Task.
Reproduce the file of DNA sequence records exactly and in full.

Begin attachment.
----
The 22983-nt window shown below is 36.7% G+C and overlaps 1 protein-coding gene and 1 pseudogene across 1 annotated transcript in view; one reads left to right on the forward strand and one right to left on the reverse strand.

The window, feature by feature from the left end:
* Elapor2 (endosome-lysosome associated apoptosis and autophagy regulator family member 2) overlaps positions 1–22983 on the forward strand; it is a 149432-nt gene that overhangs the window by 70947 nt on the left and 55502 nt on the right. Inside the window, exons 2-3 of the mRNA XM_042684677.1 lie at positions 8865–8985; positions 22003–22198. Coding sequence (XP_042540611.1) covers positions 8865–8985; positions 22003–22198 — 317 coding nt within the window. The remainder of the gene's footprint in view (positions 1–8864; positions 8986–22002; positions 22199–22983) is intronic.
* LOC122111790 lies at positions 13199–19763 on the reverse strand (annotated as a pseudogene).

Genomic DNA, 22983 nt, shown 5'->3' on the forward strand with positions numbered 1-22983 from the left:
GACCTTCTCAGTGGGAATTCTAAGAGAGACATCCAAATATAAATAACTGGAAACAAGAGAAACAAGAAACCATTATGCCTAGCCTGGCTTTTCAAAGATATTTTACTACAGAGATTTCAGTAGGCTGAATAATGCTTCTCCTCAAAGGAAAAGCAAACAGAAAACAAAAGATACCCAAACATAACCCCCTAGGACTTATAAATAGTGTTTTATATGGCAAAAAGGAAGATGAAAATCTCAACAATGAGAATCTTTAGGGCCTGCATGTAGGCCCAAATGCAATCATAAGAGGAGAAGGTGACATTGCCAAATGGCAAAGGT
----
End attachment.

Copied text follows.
The 22983-nt window shown below is 36.7% G+C and overlaps 1 protein-coding gene and 1 pseudogene across 1 annotated transcript in view; one reads left to right on the forward strand and one right to left on the reverse strand.

The window, feature by feature from the left end:
* Elapor2 (endosome-lysosome associated apoptosis and autophagy regulator family member 2) overlaps positions 1–22983 on the forward strand; it is a 149432-nt gene that overhangs the window by 70947 nt on the left and 55502 nt on the right. Inside the window, exons 2-3 of the mRNA XM_042684677.1 lie at positions 8865–8985; positions 22003–22198. Coding sequence (XP_042540611.1) covers positions 8865–8985; positions 22003–22198 — 317 coding nt within the window. The remainder of the gene's footprint in view (positions 1–8864; positions 8986–22002; positions 22199–22983) is intronic.
* LOC122111790 lies at positions 13199–19763 on the reverse strand (annotated as a pseudogene).

Genomic DNA, 22983 nt, shown 5'->3' on the forward strand with positions numbered 1-22983 from the left:
GACCTTCTCAGTGGGAATTCTAAGAGAGACATCCAAATATAAATAACTGGAAACAAGAGAAACAAGAAACCATTATGCCTAGCCTGGCTTTTCAAAGATATTTTACTACAGAGATTTCAGTAGGCTGAATAATGCTTCTCCTCAAAGGAAAAGCAAACAGAAAACAAAAGATACCCAAACATAACCCCCTAGGACTTATAAATAGTGTTTTATATGGCAAAAAGGAAGATGAAAATCTCAACAATGAGAATCTTTAGGGCCTGCATGTAGGCCCAAATGCAATCATAAGAGGAGAAGGTGACATTGCCAAATGGCAAAGGT